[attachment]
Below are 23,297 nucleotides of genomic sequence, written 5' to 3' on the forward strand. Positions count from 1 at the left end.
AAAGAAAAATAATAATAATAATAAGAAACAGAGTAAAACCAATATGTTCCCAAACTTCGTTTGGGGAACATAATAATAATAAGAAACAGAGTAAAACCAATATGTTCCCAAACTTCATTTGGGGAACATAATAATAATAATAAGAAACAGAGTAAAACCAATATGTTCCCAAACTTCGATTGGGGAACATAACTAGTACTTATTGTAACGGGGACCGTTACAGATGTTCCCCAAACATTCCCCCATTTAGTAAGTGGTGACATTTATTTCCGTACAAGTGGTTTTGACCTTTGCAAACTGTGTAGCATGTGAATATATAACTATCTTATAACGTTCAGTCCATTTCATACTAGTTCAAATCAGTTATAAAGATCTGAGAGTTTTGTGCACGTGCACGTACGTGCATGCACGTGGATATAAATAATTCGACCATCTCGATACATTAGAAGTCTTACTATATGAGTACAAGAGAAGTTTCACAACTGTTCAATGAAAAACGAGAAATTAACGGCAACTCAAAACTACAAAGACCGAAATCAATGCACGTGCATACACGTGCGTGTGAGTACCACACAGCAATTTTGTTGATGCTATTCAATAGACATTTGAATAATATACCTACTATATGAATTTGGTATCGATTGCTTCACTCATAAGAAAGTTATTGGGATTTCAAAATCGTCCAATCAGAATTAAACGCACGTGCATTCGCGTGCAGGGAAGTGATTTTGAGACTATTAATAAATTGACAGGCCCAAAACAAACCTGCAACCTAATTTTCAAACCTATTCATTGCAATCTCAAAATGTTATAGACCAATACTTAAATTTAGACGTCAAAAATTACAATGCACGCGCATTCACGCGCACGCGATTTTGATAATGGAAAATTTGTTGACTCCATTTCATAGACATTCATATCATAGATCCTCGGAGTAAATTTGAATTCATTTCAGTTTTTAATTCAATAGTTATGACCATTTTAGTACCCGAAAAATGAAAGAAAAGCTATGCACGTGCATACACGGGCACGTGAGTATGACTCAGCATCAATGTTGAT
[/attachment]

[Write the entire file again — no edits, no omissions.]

Below are 23,297 nucleotides of genomic sequence, written 5' to 3' on the forward strand. Positions count from 1 at the left end.
AAAGAAAAATAATAATAATAATAAGAAACAGAGTAAAACCAATATGTTCCCAAACTTCGTTTGGGGAACATAATAATAATAAGAAACAGAGTAAAACCAATATGTTCCCAAACTTCATTTGGGGAACATAATAATAATAATAAGAAACAGAGTAAAACCAATATGTTCCCAAACTTCGATTGGGGAACATAACTAGTACTTATTGTAACGGGGACCGTTACAGATGTTCCCCAAACATTCCCCCATTTAGTAAGTGGTGACATTTATTTCCGTACAAGTGGTTTTGACCTTTGCAAACTGTGTAGCATGTGAATATATAACTATCTTATAACGTTCAGTCCATTTCATACTAGTTCAAATCAGTTATAAAGATCTGAGAGTTTTGTGCACGTGCACGTACGTGCATGCACGTGGATATAAATAATTCGACCATCTCGATACATTAGAAGTCTTACTATATGAGTACAAGAGAAGTTTCACAACTGTTCAATGAAAAACGAGAAATTAACGGCAACTCAAAACTACAAAGACCGAAATCAATGCACGTGCATACACGTGCGTGTGAGTACCACACAGCAATTTTGTTGATGCTATTCAATAGACATTTGAATAATATACCTACTATATGAATTTGGTATCGATTGCTTCACTCATAAGAAAGTTATTGGGATTTCAAAATCGTCCAATCAGAATTAAACGCACGTGCATTCGCGTGCAGGGAAGTGATTTTGAGACTATTAATAAATTGACAGGCCCAAAACAAACCTGCAACCTAATTTTCAAACCTATTCATTGCAATCTCAAAATGTTATAGACCAATACTTAAATTTAGACGTCAAAAATTACAATGCACGCGCATTCACGCGCACGCGATTTTGATAATGGAAAATTTGTTGACTCCATTTCATAGACATTCATATCATAGATCCTCGGAGTAAATTTGAATTCATTTCAGTTTTTAATTCAATAGTTATGACCATTTTAGTACCCGAAAAATGAAAGAAAAGCTATGCACGTGCATACACGGGCACGTGAGTATGACTCAGCATCAATGTTGAT